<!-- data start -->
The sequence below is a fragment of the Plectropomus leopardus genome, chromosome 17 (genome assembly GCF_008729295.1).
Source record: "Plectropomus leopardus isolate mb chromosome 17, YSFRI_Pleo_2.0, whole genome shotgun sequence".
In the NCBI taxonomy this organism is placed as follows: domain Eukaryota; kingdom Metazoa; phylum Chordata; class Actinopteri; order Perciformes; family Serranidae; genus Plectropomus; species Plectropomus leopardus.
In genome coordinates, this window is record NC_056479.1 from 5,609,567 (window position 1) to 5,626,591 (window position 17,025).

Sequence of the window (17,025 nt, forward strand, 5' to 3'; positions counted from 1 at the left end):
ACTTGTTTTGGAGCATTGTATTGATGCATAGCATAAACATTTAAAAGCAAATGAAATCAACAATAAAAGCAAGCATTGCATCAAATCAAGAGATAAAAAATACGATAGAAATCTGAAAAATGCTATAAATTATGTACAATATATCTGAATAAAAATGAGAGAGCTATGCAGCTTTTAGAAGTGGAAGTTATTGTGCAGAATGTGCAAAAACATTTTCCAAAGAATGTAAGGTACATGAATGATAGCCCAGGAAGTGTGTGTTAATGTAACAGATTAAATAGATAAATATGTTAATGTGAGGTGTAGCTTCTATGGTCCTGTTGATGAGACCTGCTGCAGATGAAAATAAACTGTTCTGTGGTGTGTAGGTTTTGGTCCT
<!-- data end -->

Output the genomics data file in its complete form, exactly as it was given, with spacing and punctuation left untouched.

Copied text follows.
The sequence below is a fragment of the Plectropomus leopardus genome, chromosome 17 (genome assembly GCF_008729295.1).
Source record: "Plectropomus leopardus isolate mb chromosome 17, YSFRI_Pleo_2.0, whole genome shotgun sequence".
In the NCBI taxonomy this organism is placed as follows: domain Eukaryota; kingdom Metazoa; phylum Chordata; class Actinopteri; order Perciformes; family Serranidae; genus Plectropomus; species Plectropomus leopardus.
In genome coordinates, this window is record NC_056479.1 from 5,609,567 (window position 1) to 5,626,591 (window position 17,025).

Sequence of the window (17,025 nt, forward strand, 5' to 3'; positions counted from 1 at the left end):
ACTTGTTTTGGAGCATTGTATTGATGCATAGCATAAACATTTAAAAGCAAATGAAATCAACAATAAAAGCAAGCATTGCATCAAATCAAGAGATAAAAAATACGATAGAAATCTGAAAAATGCTATAAATTATGTACAATATATCTGAATAAAAATGAGAGAGCTATGCAGCTTTTAGAAGTGGAAGTTATTGTGCAGAATGTGCAAAAACATTTTCCAAAGAATGTAAGGTACATGAATGATAGCCCAGGAAGTGTGTGTTAATGTAACAGATTAAATAGATAAATATGTTAATGTGAGGTGTAGCTTCTATGGTCCTGTTGATGAGACCTGCTGCAGATGAAAATAAACTGTTCTGTGGTGTGTAGGTTTTGGTCCT